Analyzing and conceptualizing the legitimacy of international courts

PluriCourts seminar with postdoctoral fellow Silje Aambø Langvatn.

All the central concepts of legal and political theory are contested, but when we disagree about legitimacy there seems to be less agreement on what it is we are disagreeing on. This is a problem for the interdisciplinary debate about the challenges of international courts. These debates often center on real, or perceived, "legitimacy deficits", "legitimacy problems" and  "legitimacy backlashes", or attempts at assessing or improving the legitimacy of these courts.  Yet even a cursory glance at these debates reveals that the term "legitimacy" is used in multiple, and sometimes, incompatible, ways and that few discussants provide an explicit account of what they mean by legitimacy. It is also clear that there are disciplinary difference and that legal scholars, political scientists and political philosophers typically use the term in different ways. Hence when there are disagreements about the legitimacy of various international courts there is not always even agreement on what one is in disagreement about.  The presentation starts from a  proposal on how best to conceptualize and measure the legitimacy of international criminal courts recently published by Langvatn and Squatrito, but goes on to explore how this framework can be developed in a way that makes it useful for analyzing and conceptualizing legitimacy in the context of interdisciplinary discussion of international courts more generally. Suggestions on how to improve and develop this framework will be most welcome.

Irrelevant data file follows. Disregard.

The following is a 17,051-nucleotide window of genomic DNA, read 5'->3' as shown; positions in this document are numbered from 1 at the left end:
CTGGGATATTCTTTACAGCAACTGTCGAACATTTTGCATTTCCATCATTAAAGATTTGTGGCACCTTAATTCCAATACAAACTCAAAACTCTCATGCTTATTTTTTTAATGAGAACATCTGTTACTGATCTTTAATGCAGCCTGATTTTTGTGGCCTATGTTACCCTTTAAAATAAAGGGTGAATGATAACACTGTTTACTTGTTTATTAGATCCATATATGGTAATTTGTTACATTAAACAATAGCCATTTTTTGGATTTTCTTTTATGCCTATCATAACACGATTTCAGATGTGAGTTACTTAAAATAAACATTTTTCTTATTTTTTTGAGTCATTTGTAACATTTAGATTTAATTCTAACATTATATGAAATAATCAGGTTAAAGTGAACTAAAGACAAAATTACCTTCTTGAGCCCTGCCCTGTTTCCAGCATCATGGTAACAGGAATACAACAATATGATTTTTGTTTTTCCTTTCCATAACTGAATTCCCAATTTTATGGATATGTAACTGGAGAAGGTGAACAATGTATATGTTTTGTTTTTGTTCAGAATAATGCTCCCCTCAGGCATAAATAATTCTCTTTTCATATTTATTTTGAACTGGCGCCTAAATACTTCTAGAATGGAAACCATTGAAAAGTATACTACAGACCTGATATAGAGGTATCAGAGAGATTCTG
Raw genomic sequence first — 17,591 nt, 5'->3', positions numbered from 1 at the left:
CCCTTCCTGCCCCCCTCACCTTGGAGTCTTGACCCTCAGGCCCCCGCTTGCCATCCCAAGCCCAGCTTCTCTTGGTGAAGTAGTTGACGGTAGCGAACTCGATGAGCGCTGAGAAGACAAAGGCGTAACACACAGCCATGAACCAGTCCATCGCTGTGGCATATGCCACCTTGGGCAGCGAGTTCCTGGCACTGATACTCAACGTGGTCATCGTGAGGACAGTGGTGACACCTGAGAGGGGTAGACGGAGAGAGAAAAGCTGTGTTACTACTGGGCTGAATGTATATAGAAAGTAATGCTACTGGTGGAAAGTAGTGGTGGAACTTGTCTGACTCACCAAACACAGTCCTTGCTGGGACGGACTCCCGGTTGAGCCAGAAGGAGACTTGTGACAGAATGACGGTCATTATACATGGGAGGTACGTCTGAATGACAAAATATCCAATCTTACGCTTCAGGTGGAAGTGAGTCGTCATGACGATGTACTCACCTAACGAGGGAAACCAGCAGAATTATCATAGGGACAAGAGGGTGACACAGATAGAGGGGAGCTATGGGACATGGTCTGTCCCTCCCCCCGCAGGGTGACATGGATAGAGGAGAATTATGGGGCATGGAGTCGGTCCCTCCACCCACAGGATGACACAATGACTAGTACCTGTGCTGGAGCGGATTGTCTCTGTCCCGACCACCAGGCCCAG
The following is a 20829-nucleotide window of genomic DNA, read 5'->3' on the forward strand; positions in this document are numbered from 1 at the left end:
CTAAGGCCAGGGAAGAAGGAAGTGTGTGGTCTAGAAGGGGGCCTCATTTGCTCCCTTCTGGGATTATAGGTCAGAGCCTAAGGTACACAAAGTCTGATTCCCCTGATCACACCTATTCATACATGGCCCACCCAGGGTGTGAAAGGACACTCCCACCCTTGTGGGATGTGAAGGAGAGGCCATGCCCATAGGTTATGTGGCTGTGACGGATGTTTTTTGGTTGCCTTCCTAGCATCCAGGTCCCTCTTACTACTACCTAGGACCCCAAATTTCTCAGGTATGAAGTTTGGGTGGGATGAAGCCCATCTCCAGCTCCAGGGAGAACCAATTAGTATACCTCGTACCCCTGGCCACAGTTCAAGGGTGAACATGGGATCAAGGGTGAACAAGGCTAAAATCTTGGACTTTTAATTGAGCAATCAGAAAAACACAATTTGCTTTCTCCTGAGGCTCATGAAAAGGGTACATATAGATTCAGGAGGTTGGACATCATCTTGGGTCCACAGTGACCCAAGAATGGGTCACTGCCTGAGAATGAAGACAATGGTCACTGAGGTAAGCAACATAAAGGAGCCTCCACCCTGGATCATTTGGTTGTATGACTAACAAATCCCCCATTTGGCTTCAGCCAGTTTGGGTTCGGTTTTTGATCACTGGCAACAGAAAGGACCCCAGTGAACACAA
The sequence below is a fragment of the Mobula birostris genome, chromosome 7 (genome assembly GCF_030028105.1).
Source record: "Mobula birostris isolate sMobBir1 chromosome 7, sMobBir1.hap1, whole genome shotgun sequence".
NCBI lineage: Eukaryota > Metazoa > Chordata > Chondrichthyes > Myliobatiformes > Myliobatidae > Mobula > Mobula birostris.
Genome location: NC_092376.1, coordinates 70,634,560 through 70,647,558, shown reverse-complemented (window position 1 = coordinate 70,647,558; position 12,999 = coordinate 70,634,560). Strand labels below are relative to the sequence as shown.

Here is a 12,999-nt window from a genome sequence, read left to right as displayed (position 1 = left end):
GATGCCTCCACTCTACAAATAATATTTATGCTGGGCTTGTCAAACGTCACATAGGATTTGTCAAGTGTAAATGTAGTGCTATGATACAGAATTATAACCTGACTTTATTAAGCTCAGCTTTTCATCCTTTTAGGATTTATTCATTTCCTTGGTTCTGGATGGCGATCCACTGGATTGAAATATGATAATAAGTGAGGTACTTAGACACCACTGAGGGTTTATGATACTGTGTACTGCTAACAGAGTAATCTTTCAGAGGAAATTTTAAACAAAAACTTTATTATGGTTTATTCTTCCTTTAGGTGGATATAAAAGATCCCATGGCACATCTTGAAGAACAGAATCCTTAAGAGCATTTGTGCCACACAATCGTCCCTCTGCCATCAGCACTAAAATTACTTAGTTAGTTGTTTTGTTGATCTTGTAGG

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PluriCourt Seminars are a forum for pluridisciplinary discussion of core issues relating to international courts and tribunals. PluriCourts scholars or invited speakers present new and ongoing research or comment on current questions. The seminars are open to everyone.

Tags: Criminal Law
Published May 30, 2017 3:05 PM - Last modified May 30, 2017 3:05 PM